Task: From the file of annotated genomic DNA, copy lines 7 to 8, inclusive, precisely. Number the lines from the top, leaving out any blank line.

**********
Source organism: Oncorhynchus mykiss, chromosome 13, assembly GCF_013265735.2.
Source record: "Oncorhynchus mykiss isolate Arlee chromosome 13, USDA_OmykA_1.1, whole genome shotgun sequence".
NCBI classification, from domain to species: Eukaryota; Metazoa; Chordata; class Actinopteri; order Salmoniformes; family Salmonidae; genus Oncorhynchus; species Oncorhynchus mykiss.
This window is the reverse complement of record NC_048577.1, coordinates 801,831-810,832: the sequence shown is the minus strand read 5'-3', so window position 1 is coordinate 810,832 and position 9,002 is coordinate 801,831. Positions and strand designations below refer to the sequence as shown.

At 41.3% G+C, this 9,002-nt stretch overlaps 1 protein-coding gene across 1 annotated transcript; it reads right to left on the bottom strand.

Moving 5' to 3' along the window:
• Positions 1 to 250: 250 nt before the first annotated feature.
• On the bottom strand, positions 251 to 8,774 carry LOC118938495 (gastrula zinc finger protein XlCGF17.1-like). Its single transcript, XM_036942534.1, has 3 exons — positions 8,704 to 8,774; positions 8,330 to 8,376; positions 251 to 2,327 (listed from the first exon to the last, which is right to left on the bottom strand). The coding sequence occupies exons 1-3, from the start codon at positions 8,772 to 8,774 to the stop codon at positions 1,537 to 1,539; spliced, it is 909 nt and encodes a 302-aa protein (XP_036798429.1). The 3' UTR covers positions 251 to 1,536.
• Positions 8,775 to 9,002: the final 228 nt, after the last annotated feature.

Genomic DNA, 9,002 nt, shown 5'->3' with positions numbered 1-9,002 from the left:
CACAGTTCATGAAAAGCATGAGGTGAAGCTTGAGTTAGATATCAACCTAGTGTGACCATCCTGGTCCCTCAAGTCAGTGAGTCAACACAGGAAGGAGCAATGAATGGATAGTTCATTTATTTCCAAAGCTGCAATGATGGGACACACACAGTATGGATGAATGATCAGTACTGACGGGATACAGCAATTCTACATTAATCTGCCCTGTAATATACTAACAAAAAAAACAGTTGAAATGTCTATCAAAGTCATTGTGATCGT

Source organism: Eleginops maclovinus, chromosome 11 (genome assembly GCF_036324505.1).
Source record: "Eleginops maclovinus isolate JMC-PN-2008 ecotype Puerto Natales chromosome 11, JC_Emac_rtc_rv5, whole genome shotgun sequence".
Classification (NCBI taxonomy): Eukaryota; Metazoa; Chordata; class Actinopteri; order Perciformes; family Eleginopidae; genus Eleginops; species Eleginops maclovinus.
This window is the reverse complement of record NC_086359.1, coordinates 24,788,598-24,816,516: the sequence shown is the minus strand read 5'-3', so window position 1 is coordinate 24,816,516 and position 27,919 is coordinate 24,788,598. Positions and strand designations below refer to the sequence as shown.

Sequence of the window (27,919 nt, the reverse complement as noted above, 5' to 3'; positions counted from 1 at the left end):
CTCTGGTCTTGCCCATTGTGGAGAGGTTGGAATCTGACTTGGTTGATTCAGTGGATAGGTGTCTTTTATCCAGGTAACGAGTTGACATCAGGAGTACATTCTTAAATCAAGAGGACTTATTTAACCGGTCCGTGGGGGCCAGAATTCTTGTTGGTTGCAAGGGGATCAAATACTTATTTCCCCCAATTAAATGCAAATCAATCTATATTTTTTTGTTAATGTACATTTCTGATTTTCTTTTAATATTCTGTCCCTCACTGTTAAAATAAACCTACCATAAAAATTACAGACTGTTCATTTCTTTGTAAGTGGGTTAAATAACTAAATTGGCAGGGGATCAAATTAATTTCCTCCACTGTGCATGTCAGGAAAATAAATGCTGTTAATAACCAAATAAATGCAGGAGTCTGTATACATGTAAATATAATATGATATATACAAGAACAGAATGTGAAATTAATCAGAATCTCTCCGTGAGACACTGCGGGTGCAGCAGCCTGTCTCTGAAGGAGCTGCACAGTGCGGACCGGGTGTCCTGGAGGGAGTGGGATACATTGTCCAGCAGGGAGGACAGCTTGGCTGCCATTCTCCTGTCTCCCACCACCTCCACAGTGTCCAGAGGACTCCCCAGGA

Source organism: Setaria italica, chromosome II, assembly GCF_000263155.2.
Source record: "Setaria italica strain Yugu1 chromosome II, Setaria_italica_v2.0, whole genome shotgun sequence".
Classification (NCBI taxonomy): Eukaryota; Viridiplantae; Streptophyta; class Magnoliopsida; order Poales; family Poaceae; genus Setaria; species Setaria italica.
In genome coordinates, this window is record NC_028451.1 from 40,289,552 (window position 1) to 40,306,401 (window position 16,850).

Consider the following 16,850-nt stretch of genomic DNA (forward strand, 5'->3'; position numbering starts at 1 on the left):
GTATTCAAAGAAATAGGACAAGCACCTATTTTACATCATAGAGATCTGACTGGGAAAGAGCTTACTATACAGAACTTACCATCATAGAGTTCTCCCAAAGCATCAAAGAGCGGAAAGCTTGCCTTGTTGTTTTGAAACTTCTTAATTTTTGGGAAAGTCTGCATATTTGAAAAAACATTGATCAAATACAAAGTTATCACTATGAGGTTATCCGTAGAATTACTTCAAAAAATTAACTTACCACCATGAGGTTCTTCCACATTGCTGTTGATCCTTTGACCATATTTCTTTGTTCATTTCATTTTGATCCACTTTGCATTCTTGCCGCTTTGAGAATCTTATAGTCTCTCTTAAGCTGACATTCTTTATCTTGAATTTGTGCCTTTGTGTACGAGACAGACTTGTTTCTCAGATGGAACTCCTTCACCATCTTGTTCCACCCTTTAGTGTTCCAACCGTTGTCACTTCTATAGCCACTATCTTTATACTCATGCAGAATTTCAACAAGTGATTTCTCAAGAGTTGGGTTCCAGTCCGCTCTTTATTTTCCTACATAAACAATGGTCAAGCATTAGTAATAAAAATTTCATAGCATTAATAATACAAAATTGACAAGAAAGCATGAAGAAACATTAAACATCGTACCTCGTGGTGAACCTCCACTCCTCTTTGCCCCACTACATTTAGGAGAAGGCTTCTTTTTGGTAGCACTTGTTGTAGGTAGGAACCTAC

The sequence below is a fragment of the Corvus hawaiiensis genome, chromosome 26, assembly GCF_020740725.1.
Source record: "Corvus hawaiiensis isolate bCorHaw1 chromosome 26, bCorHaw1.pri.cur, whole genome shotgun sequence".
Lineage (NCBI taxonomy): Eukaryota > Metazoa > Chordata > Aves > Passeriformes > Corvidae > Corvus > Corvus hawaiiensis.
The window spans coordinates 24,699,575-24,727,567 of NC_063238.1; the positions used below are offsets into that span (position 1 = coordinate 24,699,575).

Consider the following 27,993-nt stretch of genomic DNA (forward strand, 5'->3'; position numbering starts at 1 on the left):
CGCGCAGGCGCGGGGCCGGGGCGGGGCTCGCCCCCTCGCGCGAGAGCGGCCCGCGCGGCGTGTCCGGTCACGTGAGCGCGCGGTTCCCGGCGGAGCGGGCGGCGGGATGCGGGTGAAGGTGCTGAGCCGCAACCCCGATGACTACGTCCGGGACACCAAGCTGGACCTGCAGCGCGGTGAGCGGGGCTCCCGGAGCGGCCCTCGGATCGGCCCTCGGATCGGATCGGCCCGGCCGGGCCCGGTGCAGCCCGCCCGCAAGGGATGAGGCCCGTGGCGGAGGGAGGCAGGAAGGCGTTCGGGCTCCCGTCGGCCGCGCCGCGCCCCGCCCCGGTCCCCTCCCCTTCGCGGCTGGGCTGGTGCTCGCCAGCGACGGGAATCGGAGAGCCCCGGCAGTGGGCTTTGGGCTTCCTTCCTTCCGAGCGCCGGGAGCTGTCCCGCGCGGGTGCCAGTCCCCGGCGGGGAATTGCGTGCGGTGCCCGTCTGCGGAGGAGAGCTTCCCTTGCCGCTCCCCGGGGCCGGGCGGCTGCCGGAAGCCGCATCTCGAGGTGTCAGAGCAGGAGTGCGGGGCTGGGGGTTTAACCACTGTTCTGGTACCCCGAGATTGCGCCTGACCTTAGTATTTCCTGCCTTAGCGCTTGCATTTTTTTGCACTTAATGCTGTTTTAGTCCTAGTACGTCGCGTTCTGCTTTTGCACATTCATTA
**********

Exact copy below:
• Positions 1 to 250: 250 nt before the first annotated feature.
• On the bottom strand, positions 251 to 8,774 carry LOC118938495 (gastrula zinc finger protein XlCGF17.1-like). Its single transcript, XM_036942534.1, has 3 exons — positions 8,704 to 8,774; positions 8,330 to 8,376; positions 251 to 2,327 (listed from the first exon to the last, which is right to left on the bottom strand). The coding sequence occupies exons 1-3, from the start codon at positions 8,772 to 8,774 to the stop codon at positions 1,537 to 1,539; spliced, it is 909 nt and encodes a 302-aa protein (XP_036798429.1). The 3' UTR covers positions 251 to 1,536.